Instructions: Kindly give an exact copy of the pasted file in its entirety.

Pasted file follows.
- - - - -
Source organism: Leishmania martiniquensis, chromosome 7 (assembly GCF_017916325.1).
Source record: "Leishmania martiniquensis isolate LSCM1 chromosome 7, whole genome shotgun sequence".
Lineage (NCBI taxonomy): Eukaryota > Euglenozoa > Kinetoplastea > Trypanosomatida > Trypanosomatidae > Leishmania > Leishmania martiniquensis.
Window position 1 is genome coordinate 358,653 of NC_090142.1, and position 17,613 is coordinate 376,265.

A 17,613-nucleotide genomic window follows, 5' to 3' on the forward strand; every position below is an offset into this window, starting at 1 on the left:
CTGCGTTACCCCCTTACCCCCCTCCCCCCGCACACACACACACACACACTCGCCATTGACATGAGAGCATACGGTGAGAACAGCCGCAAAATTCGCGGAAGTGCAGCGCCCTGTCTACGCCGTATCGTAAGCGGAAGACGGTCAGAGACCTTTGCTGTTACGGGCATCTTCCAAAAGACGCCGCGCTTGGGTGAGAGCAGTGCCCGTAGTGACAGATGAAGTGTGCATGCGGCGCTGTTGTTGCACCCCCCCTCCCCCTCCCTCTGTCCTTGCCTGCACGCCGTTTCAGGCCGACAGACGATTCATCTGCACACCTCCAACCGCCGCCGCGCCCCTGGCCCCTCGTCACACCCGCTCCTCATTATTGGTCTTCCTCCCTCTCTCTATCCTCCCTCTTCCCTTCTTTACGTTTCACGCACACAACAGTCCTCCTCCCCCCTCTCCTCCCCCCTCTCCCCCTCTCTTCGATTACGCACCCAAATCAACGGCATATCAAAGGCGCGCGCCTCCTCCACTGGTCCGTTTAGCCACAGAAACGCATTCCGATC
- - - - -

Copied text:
Source organism: Leishmania martiniquensis, chromosome 7 (assembly GCF_017916325.1).
Source record: "Leishmania martiniquensis isolate LSCM1 chromosome 7, whole genome shotgun sequence".
Lineage (NCBI taxonomy): Eukaryota > Euglenozoa > Kinetoplastea > Trypanosomatida > Trypanosomatidae > Leishmania > Leishmania martiniquensis.
Window position 1 is genome coordinate 358,653 of NC_090142.1, and position 17,613 is coordinate 376,265.

A 17,613-nucleotide genomic window follows, 5' to 3' on the forward strand; every position below is an offset into this window, starting at 1 on the left:
CTGCGTTACCCCCTTACCCCCCTCCCCCCGCACACACACACACACACACTCGCCATTGACATGAGAGCATACGGTGAGAACAGCCGCAAAATTCGCGGAAGTGCAGCGCCCTGTCTACGCCGTATCGTAAGCGGAAGACGGTCAGAGACCTTTGCTGTTACGGGCATCTTCCAAAAGACGCCGCGCTTGGGTGAGAGCAGTGCCCGTAGTGACAGATGAAGTGTGCATGCGGCGCTGTTGTTGCACCCCCCCTCCCCCTCCCTCTGTCCTTGCCTGCACGCCGTTTCAGGCCGACAGACGATTCATCTGCACACCTCCAACCGCCGCCGCGCCCCTGGCCCCTCGTCACACCCGCTCCTCATTATTGGTCTTCCTCCCTCTCTCTATCCTCCCTCTTCCCTTCTTTACGTTTCACGCACACAACAGTCCTCCTCCCCCCTCTCCTCCCCCCTCTCCCCCTCTCTTCGATTACGCACCCAAATCAACGGCATATCAAAGGCGCGCGCCTCCTCCACTGGTCCGTTTAGCCACAGAAACGCATTCCGATC